An inner-city neighborhood in Boston is providing a strong example of how the LEED for Neighborhood Development rating system can be used to guide improvements to an older community. The system is being used to help community leaders identify the district’s strengths, weaknesses, and opportunities for becoming stronger and greener.
LEED-ND, created by a three-way partnership and now administered by the US Green Building Council, is primarily intended to reward environmentally superior new land development. Merging the values of smart growth locations, walkable neighborhoods, and green environmental management systems, the program established a detailed set of standards and measurements, coupled with a numerical scoring scale, to approximate how well a new development will perform environmentally.
Over 200 projects, large and small, from the Bronx to San Mateo, from Milwaukee toAustin, have now been certified as green under either the program’s initial “pilot” phase or the more updated and fully launched version now available. The system is intended to be continually improved and updated throughout its life as users and administrators gain experience and its keepers are able to incorporate new knowledge and new best practices. LEED-ND is certainly not perfect, but it’s pretty darned good in my humble opinion (and, yes, I’m definitely biased because I worked on it).
The primary target audience for LEED-ND has been the world of private developers constructing new residential, commercial and institutional buildings at the neighborhood scale. A secondary target audience has been government, as the system establishes standards that can be adapted in part or in whole to update local, state or even federalmeasures and incentives for green development. As it has turned out, many government agencies have indeed found it very useful; USGBC has documented over thirty examples in a publication on the subject.
Many people have found the system somewhat less suited, however, for guiding the evolution of older, distressed neighborhoods that at this point are far more likely to improve incrementally rather than in large chunks of new development. But, while it is true that obtaining formal certification for changes occurring to smaller, more scattered parcels throughout a community can be challenging, that does not mean the system cannot still be extremely useful. The Syracuse (NY) “SALT” arts district, for example, developed a plan for updating an older neighborhood that earned a gold-level certification under the LEED-ND pilot program. Even without pursuing formal certification, a community can use the rating system to pursue its own evaluation, as the Natural Resources Defense Council elaborated last year in A Citizen’s Guide to LEED-ND.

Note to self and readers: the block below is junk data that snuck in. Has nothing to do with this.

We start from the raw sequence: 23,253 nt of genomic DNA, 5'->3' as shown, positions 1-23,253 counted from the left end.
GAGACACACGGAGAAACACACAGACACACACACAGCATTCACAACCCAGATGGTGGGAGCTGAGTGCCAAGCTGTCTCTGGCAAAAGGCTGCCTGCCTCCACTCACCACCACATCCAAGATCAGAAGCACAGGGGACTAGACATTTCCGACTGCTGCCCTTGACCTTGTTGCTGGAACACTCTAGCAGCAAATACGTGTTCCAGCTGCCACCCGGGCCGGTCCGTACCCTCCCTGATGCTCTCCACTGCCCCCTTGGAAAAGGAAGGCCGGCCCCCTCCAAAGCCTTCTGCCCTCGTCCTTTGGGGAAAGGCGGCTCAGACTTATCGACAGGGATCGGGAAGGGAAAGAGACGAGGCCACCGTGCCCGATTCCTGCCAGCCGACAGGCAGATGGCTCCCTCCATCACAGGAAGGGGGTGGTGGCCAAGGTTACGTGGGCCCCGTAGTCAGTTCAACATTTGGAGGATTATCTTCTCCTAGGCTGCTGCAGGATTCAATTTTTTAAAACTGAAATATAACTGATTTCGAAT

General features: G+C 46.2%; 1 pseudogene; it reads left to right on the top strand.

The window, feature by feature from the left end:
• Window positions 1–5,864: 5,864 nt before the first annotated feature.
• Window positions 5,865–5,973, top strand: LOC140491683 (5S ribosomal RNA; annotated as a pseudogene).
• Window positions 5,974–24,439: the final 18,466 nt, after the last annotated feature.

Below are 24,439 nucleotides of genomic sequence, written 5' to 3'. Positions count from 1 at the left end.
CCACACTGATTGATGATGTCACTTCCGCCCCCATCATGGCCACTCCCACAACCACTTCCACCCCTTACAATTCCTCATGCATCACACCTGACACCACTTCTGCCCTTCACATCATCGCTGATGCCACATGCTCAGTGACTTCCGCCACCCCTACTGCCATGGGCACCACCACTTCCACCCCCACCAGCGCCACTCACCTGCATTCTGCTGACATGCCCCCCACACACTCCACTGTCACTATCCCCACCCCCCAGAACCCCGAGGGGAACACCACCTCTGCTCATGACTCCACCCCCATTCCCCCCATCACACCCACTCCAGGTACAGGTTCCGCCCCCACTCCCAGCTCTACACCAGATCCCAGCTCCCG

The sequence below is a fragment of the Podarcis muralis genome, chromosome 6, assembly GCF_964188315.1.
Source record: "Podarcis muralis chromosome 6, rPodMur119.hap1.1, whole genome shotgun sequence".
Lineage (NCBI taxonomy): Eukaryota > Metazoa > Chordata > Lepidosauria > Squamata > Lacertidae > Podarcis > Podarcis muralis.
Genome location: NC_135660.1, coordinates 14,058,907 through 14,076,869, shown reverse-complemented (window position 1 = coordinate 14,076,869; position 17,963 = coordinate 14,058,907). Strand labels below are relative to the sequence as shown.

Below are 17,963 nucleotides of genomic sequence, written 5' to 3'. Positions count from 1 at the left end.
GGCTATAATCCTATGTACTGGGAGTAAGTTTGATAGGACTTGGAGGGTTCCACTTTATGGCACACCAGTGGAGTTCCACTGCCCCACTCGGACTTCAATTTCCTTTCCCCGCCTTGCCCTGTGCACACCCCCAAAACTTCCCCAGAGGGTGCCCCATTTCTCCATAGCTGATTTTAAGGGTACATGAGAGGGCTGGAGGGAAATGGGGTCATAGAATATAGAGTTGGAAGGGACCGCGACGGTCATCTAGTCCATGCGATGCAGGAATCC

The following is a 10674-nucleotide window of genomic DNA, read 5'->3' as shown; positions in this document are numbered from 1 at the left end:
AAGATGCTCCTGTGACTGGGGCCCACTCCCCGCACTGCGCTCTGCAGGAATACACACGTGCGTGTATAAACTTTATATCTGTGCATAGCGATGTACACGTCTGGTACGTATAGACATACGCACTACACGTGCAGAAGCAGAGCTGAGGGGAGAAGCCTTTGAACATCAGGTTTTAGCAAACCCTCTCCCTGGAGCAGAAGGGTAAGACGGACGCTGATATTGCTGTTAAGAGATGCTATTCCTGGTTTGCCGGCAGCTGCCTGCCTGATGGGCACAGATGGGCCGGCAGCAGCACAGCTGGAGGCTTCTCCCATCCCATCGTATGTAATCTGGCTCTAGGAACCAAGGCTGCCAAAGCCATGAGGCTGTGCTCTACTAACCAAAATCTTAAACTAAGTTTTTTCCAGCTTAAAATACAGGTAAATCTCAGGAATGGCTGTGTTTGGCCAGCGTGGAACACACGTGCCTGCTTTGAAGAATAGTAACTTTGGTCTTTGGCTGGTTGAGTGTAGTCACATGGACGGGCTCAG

In Boston, the Codman Square Neighborhood Development Corporation, Local Initiatives Support Corporation, NRDC and other partners are working together to use LEED-ND as a neighborhood evaluation and improvement tool in a low-income, inner-city community. (See my previous story on neighborhood pride in Codman Square.) Next month the community, located about six miles south of downtown, will finally get to enjoy the opening of its new and long-anticipated commuter rail station. This can bring changes and opportunity that are needed but very much in the neighborhood’s interest to manage.
In particular, Codman has many vacant and deteriorating properties, as well as patches of older light industry, that are ripe for restoration and/or redevelopment of one sort or another. The Neighborhood Development Corporation, a non-profit located inside the neighborhood, has purchased or obtained development rights to many of them, creating opportunity. But today, these properties are holding the neighborhood back.
At a community meeting in Codman Square, I presented some of the issues that LEED-ND attempts to address and how the technical team would be considering them. One of the residents asked, quite reasonably, “OK, but why do we need a scoring system and all these numbers?” In my opinion, we don’t, really. But it can help in two important ways: first, the system structures our thinking about a range of complex and sometimes elusive issues, presenting them in an orderly way; second, it forces us to be rigorous about it.